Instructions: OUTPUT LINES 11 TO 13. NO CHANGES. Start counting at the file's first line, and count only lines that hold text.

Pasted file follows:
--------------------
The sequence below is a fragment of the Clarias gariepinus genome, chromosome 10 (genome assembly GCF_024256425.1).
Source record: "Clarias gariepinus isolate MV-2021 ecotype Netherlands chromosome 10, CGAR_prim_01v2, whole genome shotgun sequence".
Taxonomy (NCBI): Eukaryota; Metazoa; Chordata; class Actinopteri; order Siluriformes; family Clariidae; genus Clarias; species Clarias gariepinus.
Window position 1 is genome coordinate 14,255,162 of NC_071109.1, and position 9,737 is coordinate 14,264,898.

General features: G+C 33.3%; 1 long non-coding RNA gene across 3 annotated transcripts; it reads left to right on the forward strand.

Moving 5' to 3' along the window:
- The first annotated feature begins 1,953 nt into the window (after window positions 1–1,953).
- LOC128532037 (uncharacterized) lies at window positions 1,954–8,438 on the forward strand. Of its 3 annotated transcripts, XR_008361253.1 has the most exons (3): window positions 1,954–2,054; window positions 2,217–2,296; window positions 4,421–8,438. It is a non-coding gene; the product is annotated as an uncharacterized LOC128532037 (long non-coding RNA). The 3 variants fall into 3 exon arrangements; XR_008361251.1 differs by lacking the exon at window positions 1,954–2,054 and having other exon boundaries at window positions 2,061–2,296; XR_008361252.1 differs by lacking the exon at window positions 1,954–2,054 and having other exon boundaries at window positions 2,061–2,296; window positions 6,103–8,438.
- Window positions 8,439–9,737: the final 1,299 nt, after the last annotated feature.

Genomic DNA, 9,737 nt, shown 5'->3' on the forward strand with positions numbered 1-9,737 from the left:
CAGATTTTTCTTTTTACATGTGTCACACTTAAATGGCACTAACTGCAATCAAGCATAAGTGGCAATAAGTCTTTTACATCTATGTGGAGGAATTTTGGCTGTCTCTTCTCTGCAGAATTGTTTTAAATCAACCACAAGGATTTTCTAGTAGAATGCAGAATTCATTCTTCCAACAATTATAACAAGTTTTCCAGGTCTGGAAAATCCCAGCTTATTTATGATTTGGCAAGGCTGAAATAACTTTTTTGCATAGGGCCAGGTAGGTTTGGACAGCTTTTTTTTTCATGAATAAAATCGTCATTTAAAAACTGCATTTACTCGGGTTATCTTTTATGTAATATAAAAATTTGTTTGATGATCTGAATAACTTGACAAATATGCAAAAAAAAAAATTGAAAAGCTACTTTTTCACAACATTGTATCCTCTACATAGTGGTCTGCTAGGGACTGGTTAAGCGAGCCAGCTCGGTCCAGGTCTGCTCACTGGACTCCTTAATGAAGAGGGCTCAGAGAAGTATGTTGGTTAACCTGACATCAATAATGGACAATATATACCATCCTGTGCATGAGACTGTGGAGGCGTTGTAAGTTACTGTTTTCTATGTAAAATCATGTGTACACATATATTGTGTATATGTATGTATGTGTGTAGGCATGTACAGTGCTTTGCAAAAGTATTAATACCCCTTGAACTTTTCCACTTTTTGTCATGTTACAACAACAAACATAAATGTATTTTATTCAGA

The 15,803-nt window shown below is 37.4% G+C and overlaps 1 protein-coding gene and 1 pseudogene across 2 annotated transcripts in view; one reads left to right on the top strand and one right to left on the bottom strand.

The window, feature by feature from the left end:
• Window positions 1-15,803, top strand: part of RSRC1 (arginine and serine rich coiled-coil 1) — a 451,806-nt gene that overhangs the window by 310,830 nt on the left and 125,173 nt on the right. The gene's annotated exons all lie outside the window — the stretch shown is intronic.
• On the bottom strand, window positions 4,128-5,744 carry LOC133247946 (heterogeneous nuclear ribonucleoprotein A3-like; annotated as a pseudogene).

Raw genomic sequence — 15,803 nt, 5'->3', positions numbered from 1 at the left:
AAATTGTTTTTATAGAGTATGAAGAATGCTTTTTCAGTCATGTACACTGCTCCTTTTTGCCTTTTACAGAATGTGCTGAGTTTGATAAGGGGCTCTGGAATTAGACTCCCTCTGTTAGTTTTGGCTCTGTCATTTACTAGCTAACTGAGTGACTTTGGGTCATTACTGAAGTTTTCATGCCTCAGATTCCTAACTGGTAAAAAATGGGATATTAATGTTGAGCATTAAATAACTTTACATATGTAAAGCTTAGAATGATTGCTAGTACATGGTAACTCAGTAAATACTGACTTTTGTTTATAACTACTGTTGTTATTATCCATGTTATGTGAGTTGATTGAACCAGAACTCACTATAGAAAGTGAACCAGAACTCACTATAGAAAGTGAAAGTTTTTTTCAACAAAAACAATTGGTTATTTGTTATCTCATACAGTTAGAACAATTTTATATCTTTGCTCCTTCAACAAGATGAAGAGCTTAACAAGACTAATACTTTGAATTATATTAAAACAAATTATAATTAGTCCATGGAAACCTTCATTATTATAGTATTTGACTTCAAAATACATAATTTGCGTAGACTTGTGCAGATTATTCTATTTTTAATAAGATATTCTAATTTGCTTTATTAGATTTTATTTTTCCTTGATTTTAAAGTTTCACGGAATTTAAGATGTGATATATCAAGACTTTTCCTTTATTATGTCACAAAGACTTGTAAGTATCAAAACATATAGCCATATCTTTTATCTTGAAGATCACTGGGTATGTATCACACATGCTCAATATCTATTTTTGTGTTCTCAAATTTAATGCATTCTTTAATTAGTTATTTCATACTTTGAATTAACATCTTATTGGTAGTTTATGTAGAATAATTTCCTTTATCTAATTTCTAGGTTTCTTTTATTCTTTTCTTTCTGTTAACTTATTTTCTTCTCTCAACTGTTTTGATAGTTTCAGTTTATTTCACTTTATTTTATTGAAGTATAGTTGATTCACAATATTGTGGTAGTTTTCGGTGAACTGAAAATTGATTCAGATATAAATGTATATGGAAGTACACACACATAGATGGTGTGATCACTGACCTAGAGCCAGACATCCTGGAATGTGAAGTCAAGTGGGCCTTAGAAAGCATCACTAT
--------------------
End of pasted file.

CAGATTTTTCTTTTTACATGTGTCACACTTAAATGGCACTAACTGCAATCAAGCATAAGTGGCAATAAGTCTTTTACATCTATGTGGAGGAATTTTGGCTGTCTCTTCTCTGCAGAATTGTTTTAAATCAACCACAAGGATTTTCTAGTAGAATGCAGAATTCATTCTTCCAACAATTATAACAAGTTTTCCAGGTCTGGAAAATCCCAGCTTATTTATGATTTGGCAAGGCTGAAATAACTTTTTTGCATAGGGCCAGGTAGGTTTGGACAGCTTTTTTTTTCATGAATAAAATCGTCATTTAAAAACTGCATTTACTCGGGTTATCTTTTATGTAATATAAAAATTTGTTTGATGATCTGAATAACTTGACAAATATGCAAAAAAAAAAATTGAAAAGCTACTTTTTCACAACATTGTATCCTCTACATAGTGGTCTGCTAGGGACTGGTTAAGCGAGCCAGCTCGGTCCAGGTCTGCTCACTGGACTCCTTAATGAAGAGGGCTCAGAGAAGTATGTTGGTTAACCTGACATCAATAATGGACAATATATACCATCCTGTGCATGAGACTGTGGAGGCGTTGTAAGTTACTGTTTTCTATGTAAAATCATGTGTACACATATATTGTGTATATGTATGTATGTGTGTAGGCATGTACAGTGCTTTGCAAAAGTATTAATACCCCTTGAACTTTTCCACTTTTTGTCATGTTACAACAACAAACATAAATGTATTTTATTCAGA

The 15,803-nt window shown below is 37.4% G+C and overlaps 1 protein-coding gene and 1 pseudogene across 2 annotated transcripts in view; one reads left to right on the top strand and one right to left on the bottom strand.

The window, feature by feature from the left end: